Why it pays to have a career plan

You map out your work day to ensure that you achieve everything you need to, so why wouldn’t you plan something as important as your career?

If you’ve never actually stopped and planned your career it’s likely that (like a lot of people) you might be just winging it and hoping for the best each day. However as career strategist and coach Megan Dalla-Camina says, hope is not a strategy. If you want longevity in your career it’s time to start preparing for it.

You need to have a plan. You need to know what you’re doing, what your hopes and your dreams are, what you’re passionate about, and what your strengths are,” says Dalla Camina.

So what exactly is a career plan? Think of it as a strategy for your career that involves mapping out what you want to achieve and how you’re going to achieve it. Not only will it give you a clearer idea of your career path, it also brings countless additional benefits.

Why it pays to have a career plan

Finding a career path that will be fulfilling

What are you passionate about? What do you most want to know about, learn about and do in the world? Answering those questions will get you on your most purposeful path,’’ says Dalla-Camina.

Knowing what drives and excites you will help you identify what you need for a more fulfilling career and the steps you need to take to achieve it. Do you find that you feel energised when you are able to work with others but your current job has you largely working on your own? It might be time to look for other roles in your industry where you could work in a more collaborative atmosphere.

Taking the time to self-reflect will also crystallise other things that you may want out of your career such as an improved work/life balance or better financial security. Knowing these are priorities will mean that you can take them into account when making decisions about your career moving forward.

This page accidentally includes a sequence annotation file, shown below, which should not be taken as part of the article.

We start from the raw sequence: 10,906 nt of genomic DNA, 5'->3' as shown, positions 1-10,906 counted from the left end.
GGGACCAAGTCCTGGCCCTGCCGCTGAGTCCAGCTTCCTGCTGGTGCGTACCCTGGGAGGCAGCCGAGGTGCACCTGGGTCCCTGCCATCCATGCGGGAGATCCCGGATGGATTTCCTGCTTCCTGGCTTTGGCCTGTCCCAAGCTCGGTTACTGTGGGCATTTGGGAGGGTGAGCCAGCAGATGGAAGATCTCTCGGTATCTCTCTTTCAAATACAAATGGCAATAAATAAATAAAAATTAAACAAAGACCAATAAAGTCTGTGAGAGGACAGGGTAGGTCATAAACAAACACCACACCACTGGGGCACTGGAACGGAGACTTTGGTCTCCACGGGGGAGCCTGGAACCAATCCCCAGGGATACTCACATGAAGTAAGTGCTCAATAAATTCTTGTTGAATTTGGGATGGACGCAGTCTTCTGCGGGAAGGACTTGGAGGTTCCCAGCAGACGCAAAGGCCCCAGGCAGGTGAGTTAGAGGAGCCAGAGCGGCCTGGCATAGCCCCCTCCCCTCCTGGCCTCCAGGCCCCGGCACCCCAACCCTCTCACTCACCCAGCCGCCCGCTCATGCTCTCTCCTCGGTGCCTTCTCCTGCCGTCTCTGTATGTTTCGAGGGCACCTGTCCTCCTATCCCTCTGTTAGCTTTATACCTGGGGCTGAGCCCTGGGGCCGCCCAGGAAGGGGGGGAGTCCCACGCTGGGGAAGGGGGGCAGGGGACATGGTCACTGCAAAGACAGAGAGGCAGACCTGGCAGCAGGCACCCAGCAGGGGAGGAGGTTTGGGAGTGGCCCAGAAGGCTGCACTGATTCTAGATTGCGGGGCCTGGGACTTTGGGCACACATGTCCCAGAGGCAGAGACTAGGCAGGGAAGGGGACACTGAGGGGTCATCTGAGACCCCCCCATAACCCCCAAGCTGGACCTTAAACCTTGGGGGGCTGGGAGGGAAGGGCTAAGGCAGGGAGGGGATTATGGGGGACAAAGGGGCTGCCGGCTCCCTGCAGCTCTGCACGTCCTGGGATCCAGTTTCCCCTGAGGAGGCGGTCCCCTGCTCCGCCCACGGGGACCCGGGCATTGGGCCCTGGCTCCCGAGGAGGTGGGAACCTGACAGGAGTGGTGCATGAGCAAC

Having a clear idea of your strengths and weaknesses

Not many of us take the time to identify our strengths and weaknesses until we’re asked in a job interview. Having a sound view of yourself at any given moment will help you know what you need to improve on and what your selling points are.

You need to do an inventory of your skills and your achievements,” says Dalla-Camina. “Look at where you’ve been, what you’re currently really good at, how you’re using your strengths and what the gaps are that you need to fill to get to where you want to go.

Knowing that there are gaps in your skill set will allow you to identify any further training you may need to undertake or if you need to take steps to gain more experience in a certain field.

Building up a strong support network

A concrete career plan will indicate whether you’ll need some external support to make your goals a reality. It might become clear that you need devote some time to networking in order to build up more professional relationships, or explore the possibility of finding a mentor or sponsor.

According to Dalla-Camina the right mentor or sponsor can help with pivotal moments in your career.

If you are thinking of changing careers, are at a cross roads, or are having a particular challenge in your workplace, the right mentor can save you a whole lot of stress and indecision by sharing insights and helping you make the right career choices,” says Dalla-Camina.

Knowing which goals to prioritise

Most of us have a long list of goals to achieve but being able to prioritise them will mean a more efficient use of your time. For example, knowing that you’ll need to focus on gaining another qualification in order to be eligible for another role means you can prioritise hitting the books over filling out a dozen job applications.

Having a concrete career plan will mean that you’re able to stay more focused as you’ll know exactly what you need to achieve at all times. This targeted approach means you’re able to make better strategic moves as you navigate your working life and get to where you want to be.

Learn how Megan Dalla-Camina transformed her life, both personally and professionally, using a career plan: